The other day I mentioned that winter must not be far off because most Yellowstone facilities were shutting down for a brief break before reopening in mid-December for the winter season. Well, another sign that winter is around the corner is the return of heated rhetoric over whether snowmobiles should be allowed in Yellowstone.
Brand spanking new in cyberspace is a column by Jack Welch, president of the pro-motorized recreation group known as the Blue Ribbon Coalition, that ratchets up the rhetoric over the snowmobile issue. While much of the column is given over to updating snowmobilers on the status of the latest environmental impact statement examining snowmobiles in the park, Welch doesn't depart without taking a few pot-shots at those who don't think Yellowstone is the right place for snowmobiles.
"We calculate the radical anti-access groups have spent thousands of dollars in a public relations campaign, spreading lies and misinformation about our people. Thousands more were spent on lawyers making false and misleading claims to judges in far away places," he writes. "This battle is not over.
"The ultimate goal of the anti-access crowd is to drastically reduce all human use and enjoyment of our national parks and recreation areas. These people believe we are 'loving our parks to death' and they will not stop at wintertime access. This issue is a critical one for all recreationists who value access to America's public lands.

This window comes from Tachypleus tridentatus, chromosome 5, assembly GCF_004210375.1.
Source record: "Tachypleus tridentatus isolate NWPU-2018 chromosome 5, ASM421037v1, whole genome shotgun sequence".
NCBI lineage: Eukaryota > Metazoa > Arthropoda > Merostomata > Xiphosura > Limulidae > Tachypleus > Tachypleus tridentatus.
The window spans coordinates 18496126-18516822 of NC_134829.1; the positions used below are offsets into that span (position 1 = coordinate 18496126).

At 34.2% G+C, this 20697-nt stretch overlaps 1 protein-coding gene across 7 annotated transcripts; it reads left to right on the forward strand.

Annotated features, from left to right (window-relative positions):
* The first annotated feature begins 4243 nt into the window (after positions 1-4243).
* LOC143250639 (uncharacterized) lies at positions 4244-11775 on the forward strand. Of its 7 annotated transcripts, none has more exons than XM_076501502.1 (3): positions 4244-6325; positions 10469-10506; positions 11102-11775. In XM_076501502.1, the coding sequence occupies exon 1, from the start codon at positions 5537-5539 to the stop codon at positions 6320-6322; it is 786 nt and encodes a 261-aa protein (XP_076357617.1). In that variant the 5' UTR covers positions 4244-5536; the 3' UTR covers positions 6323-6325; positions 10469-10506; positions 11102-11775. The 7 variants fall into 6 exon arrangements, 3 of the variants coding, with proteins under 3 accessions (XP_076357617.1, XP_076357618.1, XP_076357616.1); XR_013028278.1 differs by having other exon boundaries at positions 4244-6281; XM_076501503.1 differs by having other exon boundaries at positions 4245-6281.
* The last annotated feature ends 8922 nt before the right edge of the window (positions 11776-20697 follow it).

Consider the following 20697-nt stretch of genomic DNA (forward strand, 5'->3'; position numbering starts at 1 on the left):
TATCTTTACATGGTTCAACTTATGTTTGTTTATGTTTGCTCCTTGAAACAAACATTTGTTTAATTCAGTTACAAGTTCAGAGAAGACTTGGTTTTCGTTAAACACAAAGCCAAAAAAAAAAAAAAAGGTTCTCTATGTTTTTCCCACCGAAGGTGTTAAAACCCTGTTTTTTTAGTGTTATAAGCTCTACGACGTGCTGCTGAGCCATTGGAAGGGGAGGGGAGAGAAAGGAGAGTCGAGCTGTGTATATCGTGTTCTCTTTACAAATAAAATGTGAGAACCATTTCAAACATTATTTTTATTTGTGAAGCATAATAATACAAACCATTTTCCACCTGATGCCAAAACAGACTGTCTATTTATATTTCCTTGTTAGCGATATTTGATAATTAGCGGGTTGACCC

"The fact that Yellowstone remains open this coming season represents one of the most profound victories over the extreme environmental movement in our lifetime."
Frankly, I didn't realize that "the ultimate goal of the anti-access crowd is to drastically reduce all human use and enjoyment of our national parks and recreation areas." Of course, I suppose one could say that the motorized recreation
crowd won't rest until it can gun its snowmobiles and PWCs across every
inch of public land in the country.
And who is the "anti-access crowd"? I thought those behind a snowmobile ban in Yellowstone and Grand Teton simply wanted to protect the environment, wildlife, park visitors and park employees from air, water and noise pollution.
Beyond that, access to Yellowstone won't vanish if snowmobiles are banned. Visitors still will be able to take snowcoaches into the park if they don't want to ski or snowshoe in, something I've done while staying in West Yellowstone, Montana.
Yes, with the latest EIS process expected to produce a draft document come March, you can expect the rhetoric to be turned up in the coming months as both sides, pro and con, rally their troops in a bid to influence the document's recommendation.
What will be hard to do is separate fact from fiction. Both sides point to polls that show most Americans either do, or don't, want snowmobiles in the parks...which goes to show you how the phrasing of questions can affect the outcome of public opinion surveys.
What will be important for one and all to do is examine the studies and research that have been conducted on snowmobiling in the park. Already concerns have been voiced about the hearing impacts associated with snowmobiles. And then, of course, is the Park Service's responsibility, as outlined in its Management Policies, "to promote a safe and healthful environment for visitors and employees.”
But sometimes all that doesn't matter to groups such as the Blue Ribbon Coalition, which last winter told a Wyoming reporter that it would be "totally ludricrous" for the Park Service to allow only snowmobiles with "best available technology" into Grand Teton National Park.
I wonder how long ago the group held that opinion in relation to snowmobiling in Yellowstone?